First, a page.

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The overthinking chatter going on inside my head is one of the biggest problems I struggle with as I learn to deal with uncertainty of life and the unpredictability of a career.  Normally, it’s fine to have a pro/con debate about choices you want to make in life but so often I’ve found the overthinking to be associated with paralyzing negative thoughts.  “No, you can’t do that!”, “that’s just not logical or reasonable” or “why take a chance?”, “stop dreaming and come down to reality”, are some of the things my mind says when it’s in hyper drive overthinking everything.

Overthinking makes you feel stuck

I needed to find a way to stop overthinking my life and career choices because all the over thinking didn’t do anything except make me more anxious and nervous about moving forward, causing me to get stuck on making important life choices.  But over time I learned how to stop overthinking…or at least give it rest so I can move forward.

Here are 5 lessons I have learned on how to stop overthinking life and move forward in these uncertain, unpredictable, complex and fast times full of chaos:

1. Redirect the chatter to something more useful 

Stop asking yourself if it will work, why things happen and if you should do something.  Just do it.  Go out and say yes to something new.  Embrace a project, whether it’s starting a blog, starting a business or starting a relationship.  Just begin and invest in it deeply.  The mind needs something to focus and if you can’t give it that focus, it will go off in all different directions overthinking everything.  So, give it something to focus on by working really hard on something you care about.  Overthinking slows down when you work hard and go deep at either your job, your relationship or simply doing a task because you are engaged in something that needs your complete attention.  From playing a sport to cleaning the house to engaging in your purpose, your cause or better yet, your work, intensely focused action is often the best way to redirect the hyper active mind to stop overthinking.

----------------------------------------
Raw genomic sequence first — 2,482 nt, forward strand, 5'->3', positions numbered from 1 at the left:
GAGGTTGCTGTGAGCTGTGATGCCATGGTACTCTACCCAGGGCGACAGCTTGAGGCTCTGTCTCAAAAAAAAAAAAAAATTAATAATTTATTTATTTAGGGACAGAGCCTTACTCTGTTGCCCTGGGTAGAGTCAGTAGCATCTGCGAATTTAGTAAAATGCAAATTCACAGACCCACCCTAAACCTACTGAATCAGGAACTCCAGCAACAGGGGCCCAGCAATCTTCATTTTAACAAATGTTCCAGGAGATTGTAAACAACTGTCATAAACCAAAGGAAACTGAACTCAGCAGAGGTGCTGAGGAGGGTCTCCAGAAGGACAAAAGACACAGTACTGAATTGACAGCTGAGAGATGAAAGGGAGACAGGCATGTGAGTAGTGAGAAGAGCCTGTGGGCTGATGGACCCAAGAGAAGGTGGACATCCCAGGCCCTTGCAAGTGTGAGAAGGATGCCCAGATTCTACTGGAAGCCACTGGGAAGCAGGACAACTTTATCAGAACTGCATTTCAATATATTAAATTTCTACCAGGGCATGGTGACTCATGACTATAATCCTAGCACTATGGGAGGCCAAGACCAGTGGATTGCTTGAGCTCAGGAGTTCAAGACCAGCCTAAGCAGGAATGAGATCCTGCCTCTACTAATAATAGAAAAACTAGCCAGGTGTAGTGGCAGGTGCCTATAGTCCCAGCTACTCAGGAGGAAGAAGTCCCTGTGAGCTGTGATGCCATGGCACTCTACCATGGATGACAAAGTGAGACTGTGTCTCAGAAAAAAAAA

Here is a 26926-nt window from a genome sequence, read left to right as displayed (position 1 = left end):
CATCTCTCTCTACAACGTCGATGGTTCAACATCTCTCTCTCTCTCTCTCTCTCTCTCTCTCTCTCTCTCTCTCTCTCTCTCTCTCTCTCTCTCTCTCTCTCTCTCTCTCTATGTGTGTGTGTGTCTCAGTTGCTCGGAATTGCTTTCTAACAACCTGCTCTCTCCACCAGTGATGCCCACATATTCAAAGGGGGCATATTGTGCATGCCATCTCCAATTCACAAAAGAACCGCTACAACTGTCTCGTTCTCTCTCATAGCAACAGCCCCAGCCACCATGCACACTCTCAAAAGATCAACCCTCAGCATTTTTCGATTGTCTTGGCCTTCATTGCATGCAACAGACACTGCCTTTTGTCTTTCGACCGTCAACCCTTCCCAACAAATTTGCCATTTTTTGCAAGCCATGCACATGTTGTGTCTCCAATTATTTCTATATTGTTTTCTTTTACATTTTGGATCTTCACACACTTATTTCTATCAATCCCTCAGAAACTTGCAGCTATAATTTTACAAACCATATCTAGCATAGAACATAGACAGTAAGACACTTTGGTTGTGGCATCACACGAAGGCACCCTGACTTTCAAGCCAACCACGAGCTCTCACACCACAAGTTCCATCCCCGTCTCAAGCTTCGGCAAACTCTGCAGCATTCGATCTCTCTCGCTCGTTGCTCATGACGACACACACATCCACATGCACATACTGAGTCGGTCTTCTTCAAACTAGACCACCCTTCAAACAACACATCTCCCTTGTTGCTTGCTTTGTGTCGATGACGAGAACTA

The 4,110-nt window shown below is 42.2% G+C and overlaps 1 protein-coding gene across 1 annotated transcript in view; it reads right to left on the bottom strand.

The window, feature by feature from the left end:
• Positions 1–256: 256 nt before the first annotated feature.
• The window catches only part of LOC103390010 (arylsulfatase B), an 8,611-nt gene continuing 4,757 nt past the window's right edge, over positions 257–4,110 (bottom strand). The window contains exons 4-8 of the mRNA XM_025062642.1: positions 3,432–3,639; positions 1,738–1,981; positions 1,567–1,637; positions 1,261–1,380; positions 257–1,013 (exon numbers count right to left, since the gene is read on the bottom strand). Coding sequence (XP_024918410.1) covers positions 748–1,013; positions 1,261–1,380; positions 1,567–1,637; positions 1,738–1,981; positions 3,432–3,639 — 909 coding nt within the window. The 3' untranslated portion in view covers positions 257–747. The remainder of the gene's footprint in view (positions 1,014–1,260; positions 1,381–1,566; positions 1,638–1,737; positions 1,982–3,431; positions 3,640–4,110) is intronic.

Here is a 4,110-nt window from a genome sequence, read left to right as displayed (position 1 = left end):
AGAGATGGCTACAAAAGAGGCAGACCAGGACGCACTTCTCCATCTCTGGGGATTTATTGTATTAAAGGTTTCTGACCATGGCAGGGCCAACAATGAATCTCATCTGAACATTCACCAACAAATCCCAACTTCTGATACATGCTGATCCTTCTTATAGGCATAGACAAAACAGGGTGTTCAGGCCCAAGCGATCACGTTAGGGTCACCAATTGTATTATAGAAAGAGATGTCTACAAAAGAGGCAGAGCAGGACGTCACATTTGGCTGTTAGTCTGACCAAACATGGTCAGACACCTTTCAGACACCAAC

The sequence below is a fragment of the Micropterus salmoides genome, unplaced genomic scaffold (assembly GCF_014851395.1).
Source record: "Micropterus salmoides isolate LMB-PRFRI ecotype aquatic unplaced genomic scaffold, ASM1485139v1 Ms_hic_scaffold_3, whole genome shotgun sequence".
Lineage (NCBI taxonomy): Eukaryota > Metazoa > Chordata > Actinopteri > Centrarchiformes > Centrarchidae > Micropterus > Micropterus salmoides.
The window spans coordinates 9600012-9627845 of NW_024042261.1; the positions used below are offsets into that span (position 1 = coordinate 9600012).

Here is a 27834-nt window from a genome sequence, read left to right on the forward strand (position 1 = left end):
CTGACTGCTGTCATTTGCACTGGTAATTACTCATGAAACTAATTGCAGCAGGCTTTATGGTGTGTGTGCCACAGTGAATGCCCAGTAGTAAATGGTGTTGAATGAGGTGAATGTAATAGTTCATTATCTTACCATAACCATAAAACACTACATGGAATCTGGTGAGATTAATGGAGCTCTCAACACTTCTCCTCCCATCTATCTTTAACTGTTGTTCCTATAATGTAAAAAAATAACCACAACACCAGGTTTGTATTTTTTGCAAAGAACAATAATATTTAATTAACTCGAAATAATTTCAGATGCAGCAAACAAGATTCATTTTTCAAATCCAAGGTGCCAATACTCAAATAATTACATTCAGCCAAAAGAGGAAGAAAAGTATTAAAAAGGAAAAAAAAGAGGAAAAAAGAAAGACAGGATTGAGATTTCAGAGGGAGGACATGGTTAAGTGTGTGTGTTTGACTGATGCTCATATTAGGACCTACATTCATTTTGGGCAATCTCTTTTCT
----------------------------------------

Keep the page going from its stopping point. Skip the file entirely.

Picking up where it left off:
2. Know your rhythm and use it in your favor 

My overthinking often happens more at night than during the day.  If my mind starts a question, I’ll start overthinking on that question and take it from one thought to another, jumping around like crazy.  Next thing you know, it’s 1am.  So one of the things I started to do is to get up 20 minutes earlier each weekday morning and about 45 minutes earlier on the weekends.  What this does is to make me really tired as the night approaches.  This isn’t rocket science but it works for me.  I’m so beat at about 10pm that my wife jokes about having to give me an early bird special for dinner! The other benefit of getting up a bit earlier is that I’m so much more productive and creative really early in the morning.  Maybe its the coffee but over the last couple of years, I’ve gotten to know my own rhythm a little bit better and I use it in my favor to stop overthinking that can occur at night.

3. Set a time limit for surfing on Facebook, LinkedIn or Twitter